Skip to main content



Vaquita: Science, Politics, and Crime in the Sea of Cortez

Brooke Bessesen
Island Press
313 pp
Purchase this item now

In a poem for the recently extinct Yangtze River dolphin, Goodbye Baiji, author Brooke Bessesen laments the cetacean’s untimely departure: “We bored of your life, your struggle—We tired of your incessant need, your slow demise… What? You are gone?… Now what will we do, not do?” The baiji’s extinction in 2006 made Mexico’s tiny endemic porpoise, the vaquita (Phocoena sinus), the “world’s most endangered marine mammal.” Unlike the Yangtze River dolphin, however, the vaquita may yet be saved. Vaquita is a lucid, informed, and gripping account of a species that will soon be lost in the absence of effective actions.

Although its populations are naturally small, with limited genetic diversity, lethal alleles have likely been purged, so the vaquita isn’t biologically predisposed to extinction. Another sort of threat has rendered the species at risk.

Fishermen arrived at the Sea of Cortez in the 1920s in pursuit of Totoaba macdonaldi, a drum fish whose swim bladder provides a substitute for that of the critically endangered drum fish Bahaba taipingensis, which is coveted in China for its purported curative powers. A totoaba fisherman can earn up to $1800 for a single bladder, and in China, they can go for up to $250,000.

Since the 1940s, gillnets have been the tool of choice for capturing totoaba, but their unintended capture includes the vaquita, who often become entangled and drown. By the 1990s, as much as 90% of the original vaquita population was lost. From 1997 to 2008, the population plummeted another 57%. One Mexican scientist recently estimated that perhaps 15 remain.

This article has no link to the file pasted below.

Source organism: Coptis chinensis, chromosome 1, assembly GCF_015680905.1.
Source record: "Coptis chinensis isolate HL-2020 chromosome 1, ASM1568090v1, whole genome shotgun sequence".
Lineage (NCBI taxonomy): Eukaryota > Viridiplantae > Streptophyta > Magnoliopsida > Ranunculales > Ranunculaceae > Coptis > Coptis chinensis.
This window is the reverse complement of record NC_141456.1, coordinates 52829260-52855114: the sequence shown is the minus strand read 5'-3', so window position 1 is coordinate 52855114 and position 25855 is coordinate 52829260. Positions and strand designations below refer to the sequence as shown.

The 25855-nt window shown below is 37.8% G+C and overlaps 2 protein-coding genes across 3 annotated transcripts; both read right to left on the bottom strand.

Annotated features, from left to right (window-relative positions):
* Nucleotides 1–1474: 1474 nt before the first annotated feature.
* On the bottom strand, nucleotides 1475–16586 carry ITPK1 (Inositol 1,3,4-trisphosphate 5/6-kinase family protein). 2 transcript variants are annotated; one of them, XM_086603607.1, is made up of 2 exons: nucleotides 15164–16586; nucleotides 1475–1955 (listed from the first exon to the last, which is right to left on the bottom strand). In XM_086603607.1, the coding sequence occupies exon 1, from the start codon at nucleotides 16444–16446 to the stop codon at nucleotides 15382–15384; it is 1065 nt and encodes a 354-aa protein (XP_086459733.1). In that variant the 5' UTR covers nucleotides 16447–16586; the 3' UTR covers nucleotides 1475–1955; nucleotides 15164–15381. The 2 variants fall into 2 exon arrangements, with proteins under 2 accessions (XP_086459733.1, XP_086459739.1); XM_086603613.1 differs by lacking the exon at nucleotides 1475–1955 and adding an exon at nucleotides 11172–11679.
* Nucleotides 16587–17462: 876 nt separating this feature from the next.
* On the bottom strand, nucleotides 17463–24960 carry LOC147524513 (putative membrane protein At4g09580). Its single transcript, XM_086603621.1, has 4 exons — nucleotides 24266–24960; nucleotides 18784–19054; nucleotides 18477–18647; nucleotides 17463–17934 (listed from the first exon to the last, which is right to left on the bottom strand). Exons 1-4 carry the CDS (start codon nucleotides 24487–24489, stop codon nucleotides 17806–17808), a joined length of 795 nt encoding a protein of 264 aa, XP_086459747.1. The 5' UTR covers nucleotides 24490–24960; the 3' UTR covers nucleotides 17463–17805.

In 1997, an advisory committee was formed, bringing together scientists and fisheries experts to provide input on the vaquita’s conservation to the Mexican government. Bessesen describes the work of dedicated scientists from Mexico, the United States, and elsewhere and reveals that it is not for lack of data that the vaquita has suffered. She praises the work of Sea Shepherd, a nonprofit marine conservation group that assists in patrolling for poachers and safeguarding the Vaquita Refuge.

Vaquita details the tortuously slow and ineffective response of the Mexican government to the vaquita crisis. Past bans on gillnets, we learn, were often ignored or included loopholes that allowed their continued use. Plans to encourage fishermen to give up gillnets were ultimately unsuccessful, despite multimillion-dollar investments. Bessesen describes corruption at all levels of the government, exacerbated by widespread anti-vaquita sentiments.

The government of Mexico will ultimately determine the fate of the vaquita. The actions required to save the porpoise from extinction are clear, such as the need to make gillnets illegal to own and sell, a commitment to effective enforcement, and enabling the use of alternative fishing gears.
The Center for Biological Diversity has submitted petitions to the U.S. government to ban the import of Mexican seafood and other wildlife until the illegal totoaba trade ends. Despite China’s commitment to cut off its consumers, very few arrests occur on that end of the supply chain. Perhaps the network behind the recent trade ban on ivory in China could next address totoaba bladders?

Bessesen approaches the plight of the vaquita with the thoroughness and inquisitiveness of a scientist and the passion of an environmentalist. She has written a must-read for anyone keen to understand the realities of protecting biodiversity. In doing so, she fulfilled a promise she made to a small female vaquita that died from entanglement in a gillnet: “I will tell your story…”

About the author

The reviewer is an independent consultant based in Dakar, Senegal.